U.S. Climate Normals 1971-2000, Products
CLIM84 CLIMATOGRAPHY OF THE U.S. NO. 84: Daily Station Normals
Monthly Station NormalsDescription
|CODE||Data Description||CODE||Data Description|
|01||No Data||11||1990-2000 Standard Deviation|
|02||No Data||12||1990-2000 Median|
|03||Number of Estimated Values in Normals Period||13||Maximum Monthly Value in Normal Period|
|04||1971-2000 Normal||14||Year of Occurrence of Maximum Value|
|05||1971-2000 Standard Deviation||15||Minimum Monthly Values in Normal Period|
|06||1971-2000 Median||16||Year of Occurrence of Minimum Value|
|07||1980-2000 Mean||17||Precipitation 10th Percentile|
|08||1980-2000 Standard Deviation||18||Precipitation 90th Percentile|
|09||1980-2000 Median||19||Time of Observation Adjustment Factor|
The daily normals are derived by statistically fitting smooth curves through monthly values; daily data were not used to compute daily normals. As a result, the published values reflect smooth transitions between seasons. The typical daily random patterns usually associated with precipitation are not exhibited; however, the precipitation normals may be used to compute average amounts accumulated over time intervals.
A. Spline-Fit Daily Normals
Daily normals of maximum, minimum, and mean temperatures, heating and cooling degree days, and precipitation were prepared for selected stations by interpolating between the monthly normal values. The interpolation scheme was a cubic spline fit through the monthly values. Each element was interpolated independently from the other elements. The procedure is described by Greville (1967).
The series of daily values of an element resulting from the cubic spline yields a smooth curve throughout the year without requiring the use of daily data. Another property of this technique is that the average of the daily temperatures in a month equals the monthly normal and that the total of the daily precipitation or degree days in a month equals the monthly normal. In order to eliminate discontinuities between December 31 and January 1, the spline interpolation was performed on a series of 24 monthly values. This extended series was created by appending July-December normals before January and January-June normals after December. This process is applied independently to all six climatological elements. February 29 is assigned the same value as February 28.
Since each element was interpolated independently, the daily series of temperatures and degree days were adjusted using software to remove spurious inflection points caused by rounding and to ensure adherence to functional relationships among the elements. The software interrogated the data for climatologically reasonable inflection points, daily consistency between elements, monthly consistency between daily and monthly values by element, and adherence of temperature and degree day values to the formula T - 65 + H - C = 0, where T = mean temperature, H = heating degree days, and C = cooling degree days. Collectively, the processing steps for CLIM84 are shown in Figure 3.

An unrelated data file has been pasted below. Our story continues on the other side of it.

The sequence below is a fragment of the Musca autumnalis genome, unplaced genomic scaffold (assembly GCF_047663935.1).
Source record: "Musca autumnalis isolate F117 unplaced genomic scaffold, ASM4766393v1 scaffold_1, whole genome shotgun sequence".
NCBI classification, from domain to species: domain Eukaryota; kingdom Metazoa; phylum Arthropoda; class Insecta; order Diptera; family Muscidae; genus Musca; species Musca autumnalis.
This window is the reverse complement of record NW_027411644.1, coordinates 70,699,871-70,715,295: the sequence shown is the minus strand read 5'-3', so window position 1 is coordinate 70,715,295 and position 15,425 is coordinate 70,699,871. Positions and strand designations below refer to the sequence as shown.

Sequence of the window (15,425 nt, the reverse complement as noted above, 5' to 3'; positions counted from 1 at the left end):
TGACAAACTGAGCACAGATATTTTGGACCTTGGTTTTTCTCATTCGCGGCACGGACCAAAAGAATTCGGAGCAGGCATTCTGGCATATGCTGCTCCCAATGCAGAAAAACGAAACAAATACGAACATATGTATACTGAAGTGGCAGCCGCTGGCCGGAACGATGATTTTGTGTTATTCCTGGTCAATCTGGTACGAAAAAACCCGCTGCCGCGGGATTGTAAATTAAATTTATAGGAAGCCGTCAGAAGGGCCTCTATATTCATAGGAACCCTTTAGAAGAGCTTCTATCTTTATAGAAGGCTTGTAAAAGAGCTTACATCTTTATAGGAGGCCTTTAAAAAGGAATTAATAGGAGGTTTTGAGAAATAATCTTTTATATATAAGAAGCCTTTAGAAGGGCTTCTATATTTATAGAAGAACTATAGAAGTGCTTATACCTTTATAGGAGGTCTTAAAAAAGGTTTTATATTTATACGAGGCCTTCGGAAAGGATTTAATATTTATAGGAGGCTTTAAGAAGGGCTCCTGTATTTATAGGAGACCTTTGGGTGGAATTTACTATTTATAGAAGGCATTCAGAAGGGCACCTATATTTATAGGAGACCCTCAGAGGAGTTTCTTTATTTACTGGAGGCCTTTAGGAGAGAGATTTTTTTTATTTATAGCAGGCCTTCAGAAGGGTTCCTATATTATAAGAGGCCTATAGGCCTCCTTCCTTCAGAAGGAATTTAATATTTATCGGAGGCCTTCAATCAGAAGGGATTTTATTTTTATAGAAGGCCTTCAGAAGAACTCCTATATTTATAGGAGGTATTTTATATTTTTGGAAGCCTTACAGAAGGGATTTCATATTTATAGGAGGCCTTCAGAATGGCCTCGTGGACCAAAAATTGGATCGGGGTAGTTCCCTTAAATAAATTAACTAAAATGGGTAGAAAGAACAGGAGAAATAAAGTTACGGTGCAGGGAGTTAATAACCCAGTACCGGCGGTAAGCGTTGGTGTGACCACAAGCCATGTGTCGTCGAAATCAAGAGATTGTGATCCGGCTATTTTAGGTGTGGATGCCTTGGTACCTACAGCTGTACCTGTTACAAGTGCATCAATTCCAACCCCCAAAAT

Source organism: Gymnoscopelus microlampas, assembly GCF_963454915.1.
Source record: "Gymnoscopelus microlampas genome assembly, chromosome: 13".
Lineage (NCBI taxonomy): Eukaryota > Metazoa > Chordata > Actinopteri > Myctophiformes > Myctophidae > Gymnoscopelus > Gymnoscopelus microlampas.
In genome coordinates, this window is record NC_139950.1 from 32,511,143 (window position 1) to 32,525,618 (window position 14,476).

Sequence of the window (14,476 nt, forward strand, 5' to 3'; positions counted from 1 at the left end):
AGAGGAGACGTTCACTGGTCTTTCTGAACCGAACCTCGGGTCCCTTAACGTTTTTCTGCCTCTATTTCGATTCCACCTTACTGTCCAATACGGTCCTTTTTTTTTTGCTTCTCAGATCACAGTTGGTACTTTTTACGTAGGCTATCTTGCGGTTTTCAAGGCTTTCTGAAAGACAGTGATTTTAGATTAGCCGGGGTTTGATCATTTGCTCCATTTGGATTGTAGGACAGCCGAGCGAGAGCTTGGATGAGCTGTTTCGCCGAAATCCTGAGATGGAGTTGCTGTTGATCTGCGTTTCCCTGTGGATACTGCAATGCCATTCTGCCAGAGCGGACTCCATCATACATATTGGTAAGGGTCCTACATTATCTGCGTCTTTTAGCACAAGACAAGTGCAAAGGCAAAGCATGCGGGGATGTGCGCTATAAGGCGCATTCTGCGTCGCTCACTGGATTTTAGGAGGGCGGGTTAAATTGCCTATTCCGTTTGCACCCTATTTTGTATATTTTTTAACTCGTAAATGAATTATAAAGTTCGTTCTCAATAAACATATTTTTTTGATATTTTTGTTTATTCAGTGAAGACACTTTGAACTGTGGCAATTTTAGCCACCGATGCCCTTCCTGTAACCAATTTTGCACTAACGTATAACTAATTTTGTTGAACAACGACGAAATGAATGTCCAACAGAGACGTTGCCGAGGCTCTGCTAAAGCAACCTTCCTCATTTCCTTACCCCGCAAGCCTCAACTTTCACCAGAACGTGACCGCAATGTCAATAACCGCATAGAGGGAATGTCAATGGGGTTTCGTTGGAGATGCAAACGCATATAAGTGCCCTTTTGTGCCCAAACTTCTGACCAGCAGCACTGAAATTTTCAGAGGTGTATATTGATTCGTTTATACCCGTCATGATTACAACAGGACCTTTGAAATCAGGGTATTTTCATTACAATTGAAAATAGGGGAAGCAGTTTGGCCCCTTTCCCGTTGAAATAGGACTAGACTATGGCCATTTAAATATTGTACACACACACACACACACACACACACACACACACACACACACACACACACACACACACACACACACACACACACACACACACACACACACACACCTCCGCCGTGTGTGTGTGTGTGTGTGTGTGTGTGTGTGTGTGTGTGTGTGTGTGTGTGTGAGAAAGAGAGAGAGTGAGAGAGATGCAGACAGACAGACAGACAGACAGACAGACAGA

Daily precipitation normals were published as generated by the cubic spline interpolation. The smooth curve through a month does not represent a climatologically reasonable distribution. The spreading of the monthly precipitation by the spline over all the days in a month is useful for accumulating amounts over specified time intervals. A climatologically reasonable normal precipitation, based on daily data, for any one date would be much different from the published normals.
For some dates at most locations the published degree days are shown by an asterisk. The symbol represents a value of less than one degree day, but more than zero degree days. It is used to smooth through aperiodic oscillations of zeroes and ones that are climatologically unreasonable. For example, if a station has 17, 15, and 18 normal heating degree days in June, July, and August, respectively, it is not possible to distribute the 15 July degree days evenly throughout the month using integer values (zeroes and ones) without creating unrealistic oscillations through the 3-month period. The use of fractional degree days (asterisks) does allow for a smooth transition from June through July to August.
There are several reasons for using a cubic spline fit of the monthly normals instead of averaging the daily data. First, simply averaging the observed daily values would result in a daily normal curve that has considerable variability from day to day (Guttman and Plantico, 1987), yielding an annual temperature cycle that would be considerably jagged or ragged. This climatological raggedness could result in daily normals that trend in the opposite direction from what is expected. For example, an autumn daily normal temperature could be considerably warmer than one from several days earlier, or a spring daily normal temperature could be considerably cooler than one from several days earlier. Using a cubic spline fit of the monthly normals eliminates this raggedness from the daily normals curve. Furthermore, a complete and homogeneous (i.e., no change in location, instrumentation, exposure, or observation practices) data set is necessary for the analysis to be accurate. There are very few stations that have complete and homogeneous daily records. Any change of the types indicated above would introduce a nonclimatic effect which would make the data inhomogeneous. The techniques for estimating missing daily data and adjusting daily data for inhomogeneities are complex and, for some stations, are difficult to apply. However, the estimation and adjustment techniques for monthly data are not as complex or troublesome. Hence, the official daily normals are based on monthly normals, which incorporate CLIM81 inhomogeneity adjustments.
B. Precipitation Probabilities and Quintiles:
A secondary part of the CLIM84 product is the monthly precipitation totals that correspond to the indicated probability levels. The probability levels are based on the 1971-2000 sequential monthly precipitation and are explained below. The historical precipitation data are the serially complete values (including estimated values) that were also used to compute the monthly normals (i.e., CLIM81).